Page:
The purpose of organizations is to achieve results! This is a universal law that cannot be argued with. So it’s hardly surprising that in the business world, much emphasis is placed on facts and figures. Goals are set, appropriate budgets are allocated, Key Performance Indicators are defined, the results charts are filled in and assessed every month, and at the end of the year the annual accounts are drawn up. And the following year the whole circus starts all over again, very often with the same goals being set to tighter schedules and higher targets so that the company’s growth forecasts can continue to be achieved.
In the middle of all this adulation for figures, where is the attention for the employee who has to actually do the work? And by attention I don’t necessarily mean the type expressed in facts and figures such as churn rate, recruitment costs, training expenses, etc. No, I’m talking about the genuine interest for the employee. Do you understand what I’m getting at? The best way to make this clear is by doing a quick test. Imagine a powerful, effective manager you have or have had and who you respect highly. Someone you value a lot and whose qualities you envy. What are his or her eight most important characteristics? Think about this and write your answers down before you read any further.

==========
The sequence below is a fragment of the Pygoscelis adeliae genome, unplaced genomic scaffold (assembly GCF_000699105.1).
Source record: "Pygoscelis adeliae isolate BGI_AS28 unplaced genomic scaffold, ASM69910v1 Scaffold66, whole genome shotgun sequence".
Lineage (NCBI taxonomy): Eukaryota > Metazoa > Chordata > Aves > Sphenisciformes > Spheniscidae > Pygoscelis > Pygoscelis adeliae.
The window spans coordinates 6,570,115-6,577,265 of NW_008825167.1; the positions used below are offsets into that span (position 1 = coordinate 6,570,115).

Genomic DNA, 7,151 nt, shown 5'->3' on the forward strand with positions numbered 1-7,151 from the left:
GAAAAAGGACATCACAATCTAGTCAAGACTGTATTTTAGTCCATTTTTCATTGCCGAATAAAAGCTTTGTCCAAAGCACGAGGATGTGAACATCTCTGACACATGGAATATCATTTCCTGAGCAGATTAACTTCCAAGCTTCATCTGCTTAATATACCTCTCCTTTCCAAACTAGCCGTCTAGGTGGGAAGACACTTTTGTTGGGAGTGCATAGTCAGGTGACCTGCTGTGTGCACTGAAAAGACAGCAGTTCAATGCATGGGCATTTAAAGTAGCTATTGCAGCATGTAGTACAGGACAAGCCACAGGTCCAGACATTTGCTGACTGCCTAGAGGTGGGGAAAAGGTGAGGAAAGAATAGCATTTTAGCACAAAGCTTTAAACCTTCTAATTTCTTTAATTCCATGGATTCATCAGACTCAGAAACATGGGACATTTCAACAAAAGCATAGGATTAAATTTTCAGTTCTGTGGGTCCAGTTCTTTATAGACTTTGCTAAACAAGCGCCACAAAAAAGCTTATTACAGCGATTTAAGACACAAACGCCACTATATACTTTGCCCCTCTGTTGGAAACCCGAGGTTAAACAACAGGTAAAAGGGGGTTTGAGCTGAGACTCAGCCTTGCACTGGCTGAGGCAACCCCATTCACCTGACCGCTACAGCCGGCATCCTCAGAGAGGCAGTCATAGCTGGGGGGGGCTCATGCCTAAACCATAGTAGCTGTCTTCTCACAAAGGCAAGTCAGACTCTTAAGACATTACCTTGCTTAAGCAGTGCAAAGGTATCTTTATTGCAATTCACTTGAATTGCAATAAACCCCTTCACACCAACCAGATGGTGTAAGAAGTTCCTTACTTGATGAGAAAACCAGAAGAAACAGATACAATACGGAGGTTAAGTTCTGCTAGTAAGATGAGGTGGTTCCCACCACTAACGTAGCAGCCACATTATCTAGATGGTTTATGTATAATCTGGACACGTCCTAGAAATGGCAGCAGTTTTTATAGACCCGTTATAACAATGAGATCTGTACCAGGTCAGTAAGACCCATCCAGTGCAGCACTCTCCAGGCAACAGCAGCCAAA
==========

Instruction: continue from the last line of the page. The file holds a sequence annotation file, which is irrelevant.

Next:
Characteristics of a powerful manager
Did you manage to identify eight characteristics? Here is my personal list, which I’m pretty sure will look very much like yours. In random order, these are the characteristics: he/she radiates pleasure and enthusiasm, gives me respect and trust, treats me as an equal, believes in me, listens to my opinion, creates a safe working environment in which I feel supported and he/she takes the time to really listen to me. Managers I coach or whose team I support also mention the majority of these eight characteristics. If I question them further about the impact this positivity-based approach has, they stress that it makes them feel special, valued and trusted. And that their belief in their own potential increases. Does that sound familiar too? In my opinion, these are feelings we all want to have.
If you want to incorporate these positivity-based characteristics into your organisation or team, how would you go about it? Well, one way would be to make all kinds of smart project plans, using your rational brain. As part of this project plan you could describe how a characteristic is defined, what behaviour is desired, when to put up humorous posters on the walls to support your message, when you will organise a workshop on the theme, etc. But will this rational approach actually be successful. After all, the characteristics we have described ultimately have an emotional origin and are more about people’s life and world view, and how they see and approach others. And that’s determined by the sum of all the experiences they have had and the resultant patterns they have acquired.